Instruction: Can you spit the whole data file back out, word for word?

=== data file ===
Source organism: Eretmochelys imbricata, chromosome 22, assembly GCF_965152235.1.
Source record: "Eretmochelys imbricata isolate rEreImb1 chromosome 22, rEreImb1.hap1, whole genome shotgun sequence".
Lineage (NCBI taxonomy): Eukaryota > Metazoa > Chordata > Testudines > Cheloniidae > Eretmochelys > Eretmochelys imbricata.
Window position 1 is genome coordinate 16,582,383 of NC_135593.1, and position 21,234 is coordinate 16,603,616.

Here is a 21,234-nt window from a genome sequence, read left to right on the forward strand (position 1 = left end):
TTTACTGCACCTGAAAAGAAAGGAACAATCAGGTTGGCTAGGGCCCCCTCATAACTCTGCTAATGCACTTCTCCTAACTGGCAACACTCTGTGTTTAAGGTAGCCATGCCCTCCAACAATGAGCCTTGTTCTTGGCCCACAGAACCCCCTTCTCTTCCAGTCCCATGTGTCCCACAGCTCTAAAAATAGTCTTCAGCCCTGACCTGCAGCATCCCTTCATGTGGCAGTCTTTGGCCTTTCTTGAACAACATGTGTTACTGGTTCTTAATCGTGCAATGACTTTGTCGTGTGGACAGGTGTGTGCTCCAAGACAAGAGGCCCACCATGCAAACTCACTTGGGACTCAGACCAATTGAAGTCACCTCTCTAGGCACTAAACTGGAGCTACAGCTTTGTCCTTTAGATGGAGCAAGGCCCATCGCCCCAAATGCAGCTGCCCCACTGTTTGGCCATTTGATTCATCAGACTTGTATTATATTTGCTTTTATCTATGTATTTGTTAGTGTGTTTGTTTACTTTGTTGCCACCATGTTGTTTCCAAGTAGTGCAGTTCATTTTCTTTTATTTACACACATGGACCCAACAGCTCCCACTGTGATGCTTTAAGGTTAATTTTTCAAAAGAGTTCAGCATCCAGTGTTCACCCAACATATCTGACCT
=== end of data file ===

Source organism: Eretmochelys imbricata, chromosome 22, assembly GCF_965152235.1.
Source record: "Eretmochelys imbricata isolate rEreImb1 chromosome 22, rEreImb1.hap1, whole genome shotgun sequence".
Lineage (NCBI taxonomy): Eukaryota > Metazoa > Chordata > Testudines > Cheloniidae > Eretmochelys > Eretmochelys imbricata.
Window position 1 is genome coordinate 16,582,383 of NC_135593.1, and position 21,234 is coordinate 16,603,616.

Here is a 21,234-nt window from a genome sequence, read left to right on the forward strand (position 1 = left end):
TTTACTGCACCTGAAAAGAAAGGAACAATCAGGTTGGCTAGGGCCCCCTCATAACTCTGCTAATGCACTTCTCCTAACTGGCAACACTCTGTGTTTAAGGTAGCCATGCCCTCCAACAATGAGCCTTGTTCTTGGCCCACAGAACCCCCTTCTCTTCCAGTCCCATGTGTCCCACAGCTCTAAAAATAGTCTTCAGCCCTGACCTGCAGCATCCCTTCATGTGGCAGTCTTTGGCCTTTCTTGAACAACATGTGTTACTGGTTCTTAATCGTGCAATGACTTTGTCGTGTGGACAGGTGTGTGCTCCAAGACAAGAGGCCCACCATGCAAACTCACTTGGGACTCAGACCAATTGAAGTCACCTCTCTAGGCACTAAACTGGAGCTACAGCTTTGTCCTTTAGATGGAGCAAGGCCCATCGCCCCAAATGCAGCTGCCCCACTGTTTGGCCATTTGATTCATCAGACTTGTATTATATTTGCTTTTATCTATGTATTTGTTAGTGTGTTTGTTTACTTTGTTGCCACCATGTTGTTTCCAAGTAGTGCAGTTCATTTTCTTTTATTTACACACATGGACCCAACAGCTCCCACTGTGATGCTTTAAGGTTAATTTTTCAAAAGAGTTCAGCATCCAGTGTTCACCCAACATATCTGACCT